In our overpaced and overstressed world today, we use the word skill to define a personal asset; for example, we might say, "That is not part of my skill set." At the same time, our recognition of the value of possessing many diverse skills is expanding. Ironically, though, we miss the point that the ability to develop any skill as swiftly as possible, with the least amount of effort, and even to experience inner peace and joy in the process, is in fact a skill itself, and one that requires constant practice to become an effortless part of who we are.
When we learn to focus on and embrace the process of experiencing life, whether we're working toward a personal aspiration or working through a difficult time, we begin to free ourselves from the stress and anxiety that are born out of our attachments to our goals, our sense that "I can't feel happiness until I reach my goal." This "goal" always takes the form of someplace we have not yet reached, something we don't yet have but will at some point, and then, we believe, all will be right in our life.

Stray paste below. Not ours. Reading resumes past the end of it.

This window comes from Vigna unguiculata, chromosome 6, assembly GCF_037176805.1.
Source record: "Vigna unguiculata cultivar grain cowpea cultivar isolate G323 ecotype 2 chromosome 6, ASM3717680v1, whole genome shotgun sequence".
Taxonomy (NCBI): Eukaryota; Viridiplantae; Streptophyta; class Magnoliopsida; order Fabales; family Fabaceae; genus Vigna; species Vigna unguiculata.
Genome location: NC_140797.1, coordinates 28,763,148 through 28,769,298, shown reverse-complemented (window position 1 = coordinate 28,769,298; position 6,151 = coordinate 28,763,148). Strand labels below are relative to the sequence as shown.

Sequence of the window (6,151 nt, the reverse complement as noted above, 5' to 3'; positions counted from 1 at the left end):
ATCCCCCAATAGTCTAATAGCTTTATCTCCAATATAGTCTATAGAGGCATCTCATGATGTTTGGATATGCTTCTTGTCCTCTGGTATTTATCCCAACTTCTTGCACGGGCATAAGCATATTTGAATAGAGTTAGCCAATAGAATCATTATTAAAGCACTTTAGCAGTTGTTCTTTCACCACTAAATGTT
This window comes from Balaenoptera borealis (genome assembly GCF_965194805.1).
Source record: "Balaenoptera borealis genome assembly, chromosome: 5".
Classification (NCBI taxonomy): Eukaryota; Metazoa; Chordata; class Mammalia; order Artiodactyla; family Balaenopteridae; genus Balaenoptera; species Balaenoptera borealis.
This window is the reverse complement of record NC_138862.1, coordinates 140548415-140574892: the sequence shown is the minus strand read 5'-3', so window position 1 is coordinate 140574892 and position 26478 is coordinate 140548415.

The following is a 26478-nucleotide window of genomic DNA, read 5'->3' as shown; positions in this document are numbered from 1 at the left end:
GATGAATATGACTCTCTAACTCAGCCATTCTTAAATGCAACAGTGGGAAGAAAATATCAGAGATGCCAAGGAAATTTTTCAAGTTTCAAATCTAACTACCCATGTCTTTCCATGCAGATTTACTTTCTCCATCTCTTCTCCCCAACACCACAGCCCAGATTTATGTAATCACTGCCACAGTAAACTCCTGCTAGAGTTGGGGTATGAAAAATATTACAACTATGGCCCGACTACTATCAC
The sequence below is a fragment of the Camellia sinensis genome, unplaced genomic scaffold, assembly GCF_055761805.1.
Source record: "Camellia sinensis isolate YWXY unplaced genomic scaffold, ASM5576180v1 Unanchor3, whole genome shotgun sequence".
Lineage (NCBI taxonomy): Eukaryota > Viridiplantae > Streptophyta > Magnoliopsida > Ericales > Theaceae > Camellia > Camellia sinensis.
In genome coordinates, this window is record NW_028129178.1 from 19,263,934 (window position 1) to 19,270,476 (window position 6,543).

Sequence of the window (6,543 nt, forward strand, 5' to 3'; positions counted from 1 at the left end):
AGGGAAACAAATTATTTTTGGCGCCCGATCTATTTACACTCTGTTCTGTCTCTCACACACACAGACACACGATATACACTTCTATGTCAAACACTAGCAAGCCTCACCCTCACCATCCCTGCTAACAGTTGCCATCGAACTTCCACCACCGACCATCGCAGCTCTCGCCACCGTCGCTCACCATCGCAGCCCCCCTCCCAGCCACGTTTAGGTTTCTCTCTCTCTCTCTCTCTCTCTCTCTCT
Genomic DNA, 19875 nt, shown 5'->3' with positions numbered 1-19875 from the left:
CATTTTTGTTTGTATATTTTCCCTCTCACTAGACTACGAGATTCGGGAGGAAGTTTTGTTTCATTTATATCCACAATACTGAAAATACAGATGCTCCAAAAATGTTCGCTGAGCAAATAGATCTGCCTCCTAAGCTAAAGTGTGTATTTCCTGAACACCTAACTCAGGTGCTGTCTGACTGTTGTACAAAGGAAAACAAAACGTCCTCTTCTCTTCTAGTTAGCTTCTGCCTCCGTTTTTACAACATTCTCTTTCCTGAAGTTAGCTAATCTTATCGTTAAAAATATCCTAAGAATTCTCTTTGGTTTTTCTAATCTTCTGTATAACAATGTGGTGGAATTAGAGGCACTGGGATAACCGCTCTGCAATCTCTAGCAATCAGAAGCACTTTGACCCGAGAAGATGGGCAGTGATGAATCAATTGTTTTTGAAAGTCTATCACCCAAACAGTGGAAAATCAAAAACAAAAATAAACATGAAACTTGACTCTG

| When we subtly shift toward both focusing on and finding joy in the process of achieving instead of having the goal, we have gained a new skill. And once mastered, it is magical and incredibly empowering.
We describe those who demonstrate this "skill" as possessing such qualities as self-discipline, focus, patience, and self-awareness, and we recognize that these all-important virtues are interwoven threads in the fabric of true inner peace and contentment in life. With this skill, we are masters of the energy we expend in life, and without it, we are victims of our own unfocused and constantly changing efforts, desires, and directions.